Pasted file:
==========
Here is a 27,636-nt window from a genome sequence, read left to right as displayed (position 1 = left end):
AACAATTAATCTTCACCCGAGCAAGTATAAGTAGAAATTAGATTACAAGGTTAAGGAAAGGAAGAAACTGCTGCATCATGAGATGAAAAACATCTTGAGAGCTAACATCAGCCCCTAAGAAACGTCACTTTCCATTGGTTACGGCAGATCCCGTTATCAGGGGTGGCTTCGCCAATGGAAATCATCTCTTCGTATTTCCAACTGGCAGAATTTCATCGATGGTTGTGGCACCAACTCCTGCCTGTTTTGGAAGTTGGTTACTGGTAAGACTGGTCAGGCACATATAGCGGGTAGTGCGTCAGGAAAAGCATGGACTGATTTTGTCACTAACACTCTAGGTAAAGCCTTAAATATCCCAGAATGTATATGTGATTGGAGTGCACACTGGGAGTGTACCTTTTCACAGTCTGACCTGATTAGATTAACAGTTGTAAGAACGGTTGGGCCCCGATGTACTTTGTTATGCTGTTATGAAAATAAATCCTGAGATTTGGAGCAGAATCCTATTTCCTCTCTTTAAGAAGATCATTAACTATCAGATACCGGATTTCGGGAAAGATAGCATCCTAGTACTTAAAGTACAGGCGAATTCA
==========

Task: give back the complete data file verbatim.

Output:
Here is a 27,636-nt window from a genome sequence, read left to right as displayed (position 1 = left end):
AACAATTAATCTTCACCCGAGCAAGTATAAGTAGAAATTAGATTACAAGGTTAAGGAAAGGAAGAAACTGCTGCATCATGAGATGAAAAACATCTTGAGAGCTAACATCAGCCCCTAAGAAACGTCACTTTCCATTGGTTACGGCAGATCCCGTTATCAGGGGTGGCTTCGCCAATGGAAATCATCTCTTCGTATTTCCAACTGGCAGAATTTCATCGATGGTTGTGGCACCAACTCCTGCCTGTTTTGGAAGTTGGTTACTGGTAAGACTGGTCAGGCACATATAGCGGGTAGTGCGTCAGGAAAAGCATGGACTGATTTTGTCACTAACACTCTAGGTAAAGCCTTAAATATCCCAGAATGTATATGTGATTGGAGTGCACACTGGGAGTGTACCTTTTCACAGTCTGACCTGATTAGATTAACAGTTGTAAGAACGGTTGGGCCCCGATGTACTTTGTTATGCTGTTATGAAAATAAATCCTGAGATTTGGAGCAGAATCCTATTTCCTCTCTTTAAGAAGATCATTAACTATCAGATACCGGATTTCGGGAAAGATAGCATCCTAGTACTTAAAGTACAGGCGAATTCA